Tuesday, 22 November 2016

"True Happiness" with EMIs

I had a chance conversation with a fellow traveller in a train once. He was mentioning that a lot of people go through a lot of pressure in life because they go ahead and buy cars on loans and then have to carry the burden of paying EMIs for years together. This can reduce the money available at home for other expenses that may be necessary, saving for children's future etc.
Look here, we need to be wise about some things. Buy a car only if and when you need one. You have nothing to prove to anyone in society. So there's no need to buy car(s) just to impress anyone. You can put the same money to better use for yourself and your family. Plus a car's value comes down real fast. So monetarily speaking its a poor investment anyway. Then all the expenditure on fuel and maintenance. It's a total waste unless you actually need a car.
I had a car for two years. Realized I didn't really need it so I sold it way back in 2010 and invested my money in a fixed deposit scheme. I'm still happy with the decision. My money is quietly growing instead of getting wasted.
So if you have car(s) that you don't really need, my advice would be to sell and invest the money in a reliable scheme. Play safe when you invest. Don't take unnecessary risks for quick returns. That would be my advice.
Secondly, if you do need a car ask yourself if you really need a new car. A used car that's in good condition may a better option. Again, you save money that you can invest or use for better purposes. Likewise for a whole lot of other stuff: furniture, TVs, sound systems... If one can get good quality used stuff at a lower cost then I think it makes good economic sense to take that option.
It's not that I'm against buying new things. But perhaps its better to do so when you can afford them instead of going under debt. So if you like to buy new stuff either save enough money first or climb high enough in your career and earn enough to be able to afford it. And do so honestly. No point trying to live a "good life" while being in debt or at the expense of your ethics and values. Your economic freedom (i.e. being as debt free as possible), long term financial security (i.e. saving the necessary amount of money for your future needs as well as for your children's education, etc.) and living a life of spotless character are far more important that owning fancy stuff to satisfy short term desires or impressing others. Doing things the right way and at the right time always brings fulfillment. Always. So have patience and work steadily towards your goals.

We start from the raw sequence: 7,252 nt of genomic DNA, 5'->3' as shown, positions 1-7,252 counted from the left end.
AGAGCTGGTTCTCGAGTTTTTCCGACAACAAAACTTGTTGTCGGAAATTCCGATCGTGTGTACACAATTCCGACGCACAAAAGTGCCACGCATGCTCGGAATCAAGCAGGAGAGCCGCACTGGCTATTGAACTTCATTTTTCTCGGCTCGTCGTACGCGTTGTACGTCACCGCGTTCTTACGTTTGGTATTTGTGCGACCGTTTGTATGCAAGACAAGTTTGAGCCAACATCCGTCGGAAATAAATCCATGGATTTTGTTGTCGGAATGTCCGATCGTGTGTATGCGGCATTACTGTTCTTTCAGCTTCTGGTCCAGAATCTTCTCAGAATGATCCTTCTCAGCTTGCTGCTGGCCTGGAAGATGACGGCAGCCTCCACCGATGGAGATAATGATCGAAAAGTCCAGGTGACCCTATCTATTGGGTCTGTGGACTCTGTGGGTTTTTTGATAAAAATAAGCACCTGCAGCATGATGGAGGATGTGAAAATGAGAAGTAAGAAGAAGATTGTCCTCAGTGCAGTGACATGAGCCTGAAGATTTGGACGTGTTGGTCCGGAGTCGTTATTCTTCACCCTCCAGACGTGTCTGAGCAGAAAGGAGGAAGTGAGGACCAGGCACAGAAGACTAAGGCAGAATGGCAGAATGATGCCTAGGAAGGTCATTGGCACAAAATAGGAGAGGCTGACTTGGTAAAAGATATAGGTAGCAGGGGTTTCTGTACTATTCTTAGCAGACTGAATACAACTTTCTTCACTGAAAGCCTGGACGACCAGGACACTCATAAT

Same thing for buying houses. I understand that buying a house can be a good investment if the location, etc. is chosen wisely - but don't over stretch. Buy when you're ready and even if you have to take a house loan : keep it under control. Better to buy a smaller house and grow slowly instead of taking up too heavy a debt and overburden yourself.
PS1: I think we need to stay aware of the possibility that there are entire establishments and advertising industries out there that want to sell us an idea of a good life and what all we need to buy so that we are "truly happy" - all that so that they can get richer. We need to stay sharp and alert. At each step, think carefully: what do I actually want and need? Is it wise to spend money on this or that? We need to stay very intelligent and live sensible lives.
PS2: I've observed in recent times that there are times when the ladies of the house push for an "immediate rich life". Now now ladies...what'ya doin'? We men be on the spoilter side of the balance anyway. You need to be tellin' us: "No honey, savings for our children's college education and our old age now - Hondas, Hyundais and Lamborghinis later, that family vacation to Hawai: maybe at the 25 mark, and all that gold and diamond stuff you be spendin' money on for me...you know you don't need to do that...just love me back, that be enough."

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